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Injured? How Crying Can Help the Recovery Process

I've been on a crying jag since I sprained my ankle for the third time. It kills me that I can't dance my favorite roles. I'm also disgusted with myself for being a crybaby.

—Maggy, Philadelphia, PA


You're being too hard on yourself. Crying is a natural, healthy response to sadness and frustration, according to neuroscientist Dr. William Frey II, who's studied the subject for more than 20 years. Why is crying good for you? Among its benefits, it reduces levels of cortisol, a stress hormone, and improves your mood by lowering your levels of manganese, a mineral associated with anxiety, irritability and aggression. When you don't judge your tears, it can be a healing experience. (However, sad feelings that continue for two or more weeks may be a sign of a different problem—depression, which can benefit from psychotherapy.)

While your tears are likely nothing to worry about, that's not to say that you should be complacent about a third or, heaven forbid, a fourth ankle sprain. These can be preventable with sufficient rehabilitation! A physical therapist can give you exercises to strengthen the peroneal tendons, which protect the ankle, as the underlying ligaments often get stretched out after a sprain.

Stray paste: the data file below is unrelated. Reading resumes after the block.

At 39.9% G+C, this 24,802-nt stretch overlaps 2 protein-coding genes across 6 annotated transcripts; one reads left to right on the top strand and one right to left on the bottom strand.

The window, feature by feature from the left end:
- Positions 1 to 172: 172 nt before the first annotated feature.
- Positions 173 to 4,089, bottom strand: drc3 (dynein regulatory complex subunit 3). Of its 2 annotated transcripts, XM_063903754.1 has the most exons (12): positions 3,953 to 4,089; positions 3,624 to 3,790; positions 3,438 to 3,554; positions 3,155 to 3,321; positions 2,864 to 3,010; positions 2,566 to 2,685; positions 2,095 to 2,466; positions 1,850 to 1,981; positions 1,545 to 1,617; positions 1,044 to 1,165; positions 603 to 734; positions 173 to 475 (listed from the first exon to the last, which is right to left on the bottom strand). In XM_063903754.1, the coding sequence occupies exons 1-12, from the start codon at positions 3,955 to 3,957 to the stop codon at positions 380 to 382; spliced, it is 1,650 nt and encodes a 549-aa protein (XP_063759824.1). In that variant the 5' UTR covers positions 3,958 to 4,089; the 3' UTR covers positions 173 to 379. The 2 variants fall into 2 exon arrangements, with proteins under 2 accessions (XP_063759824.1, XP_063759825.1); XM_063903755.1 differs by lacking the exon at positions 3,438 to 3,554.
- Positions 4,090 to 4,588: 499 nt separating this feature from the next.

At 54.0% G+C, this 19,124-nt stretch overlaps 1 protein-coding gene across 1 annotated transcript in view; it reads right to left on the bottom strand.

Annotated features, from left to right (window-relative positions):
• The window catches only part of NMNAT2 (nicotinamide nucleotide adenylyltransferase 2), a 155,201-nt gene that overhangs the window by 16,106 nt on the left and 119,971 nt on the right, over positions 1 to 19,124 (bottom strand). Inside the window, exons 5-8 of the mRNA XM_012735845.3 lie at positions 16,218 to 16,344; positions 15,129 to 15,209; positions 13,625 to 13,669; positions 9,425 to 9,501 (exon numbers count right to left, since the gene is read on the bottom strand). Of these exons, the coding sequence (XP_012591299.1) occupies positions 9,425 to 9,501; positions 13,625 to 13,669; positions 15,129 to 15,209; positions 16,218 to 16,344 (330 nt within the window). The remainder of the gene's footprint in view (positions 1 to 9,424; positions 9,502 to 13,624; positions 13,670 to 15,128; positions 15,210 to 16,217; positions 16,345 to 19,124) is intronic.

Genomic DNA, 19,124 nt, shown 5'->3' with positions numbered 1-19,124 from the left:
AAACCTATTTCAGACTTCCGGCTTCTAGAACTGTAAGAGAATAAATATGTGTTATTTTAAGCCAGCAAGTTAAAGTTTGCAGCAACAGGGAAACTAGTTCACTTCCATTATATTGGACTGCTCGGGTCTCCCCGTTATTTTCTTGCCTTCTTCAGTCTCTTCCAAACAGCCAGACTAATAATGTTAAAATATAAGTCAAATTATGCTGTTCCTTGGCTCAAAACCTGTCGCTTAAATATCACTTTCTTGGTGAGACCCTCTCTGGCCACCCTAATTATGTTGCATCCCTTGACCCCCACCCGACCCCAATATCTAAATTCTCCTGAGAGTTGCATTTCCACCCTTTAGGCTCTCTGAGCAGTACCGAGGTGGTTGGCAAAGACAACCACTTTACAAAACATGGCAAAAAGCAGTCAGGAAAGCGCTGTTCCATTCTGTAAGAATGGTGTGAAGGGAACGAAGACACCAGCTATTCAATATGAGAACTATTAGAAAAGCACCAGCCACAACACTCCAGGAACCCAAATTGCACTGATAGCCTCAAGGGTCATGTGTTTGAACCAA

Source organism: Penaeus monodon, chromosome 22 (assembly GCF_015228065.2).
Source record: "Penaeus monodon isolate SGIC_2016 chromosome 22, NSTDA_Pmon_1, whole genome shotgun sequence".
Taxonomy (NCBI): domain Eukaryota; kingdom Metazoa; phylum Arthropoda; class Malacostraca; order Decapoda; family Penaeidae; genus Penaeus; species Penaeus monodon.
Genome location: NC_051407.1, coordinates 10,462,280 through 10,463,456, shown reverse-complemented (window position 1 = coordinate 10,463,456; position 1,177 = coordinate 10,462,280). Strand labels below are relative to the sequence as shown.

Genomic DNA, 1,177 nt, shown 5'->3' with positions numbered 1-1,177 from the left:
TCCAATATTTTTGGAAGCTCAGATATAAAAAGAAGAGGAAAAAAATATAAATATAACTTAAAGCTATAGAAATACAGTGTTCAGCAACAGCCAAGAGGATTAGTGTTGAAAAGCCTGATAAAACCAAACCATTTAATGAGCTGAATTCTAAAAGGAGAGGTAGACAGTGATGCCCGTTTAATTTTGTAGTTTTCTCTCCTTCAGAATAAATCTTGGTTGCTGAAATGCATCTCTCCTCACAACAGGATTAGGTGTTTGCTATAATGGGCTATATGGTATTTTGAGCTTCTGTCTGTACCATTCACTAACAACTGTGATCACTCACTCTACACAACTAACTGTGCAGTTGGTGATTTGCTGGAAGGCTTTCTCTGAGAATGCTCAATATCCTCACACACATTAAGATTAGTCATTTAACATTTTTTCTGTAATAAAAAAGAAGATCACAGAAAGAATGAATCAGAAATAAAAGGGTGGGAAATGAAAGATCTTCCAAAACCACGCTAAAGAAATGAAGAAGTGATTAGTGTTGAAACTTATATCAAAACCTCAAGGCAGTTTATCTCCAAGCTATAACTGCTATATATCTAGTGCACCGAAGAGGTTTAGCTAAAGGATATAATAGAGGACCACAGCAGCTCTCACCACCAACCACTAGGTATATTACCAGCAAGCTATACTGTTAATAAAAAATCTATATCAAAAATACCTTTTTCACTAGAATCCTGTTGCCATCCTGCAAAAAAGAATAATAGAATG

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Luke Isley, Courtesy Ballet West

How Do Choreographers Bring Something Fresh to Music We've Heard Over and Over?

In 2007, Oregon Ballet Theatre asked Nicolo Fonte to choreograph a ballet to Maurice Ravel's Boléro. "I said, 'No way. I'm not going near it,' " recalls Fonte. "I don't want to compete with the Béjart version, ice skaters or the movie 10. No, no, no!"

But Fonte's husband encouraged him to "just listen and get a visceral reaction." He did. And Bolero turned into one of Fonte's most requested and successful ballets.

Not all dance renditions of similar warhorse scores have worked out so well. Yet the irresistible siren song of pieces like Stravinsky's The Firebird and The Rite of Spring, as well as the perennial Carmina Burana by Carl Orff, seem too magnetic for choreographers to ignore.

And there are reasons for their popularity. Some were commissioned specifically for dance: Rite and Firebird for Diaghilev's Ballets Russes; Boléro for dance diva Ida Rubinstein's post–Ballets Russes troupe. Hypnotic rhythms (Arvo Pärt's Spiegel im Spiegel) and danceable melodies (Bizet's Carmen) make a case for physical eye candy. Audience familiarity can also help box office receipts. Still, many choreographers have been sabotaged by the formidable nature and Muzak-y overuse of these iconic compositions.

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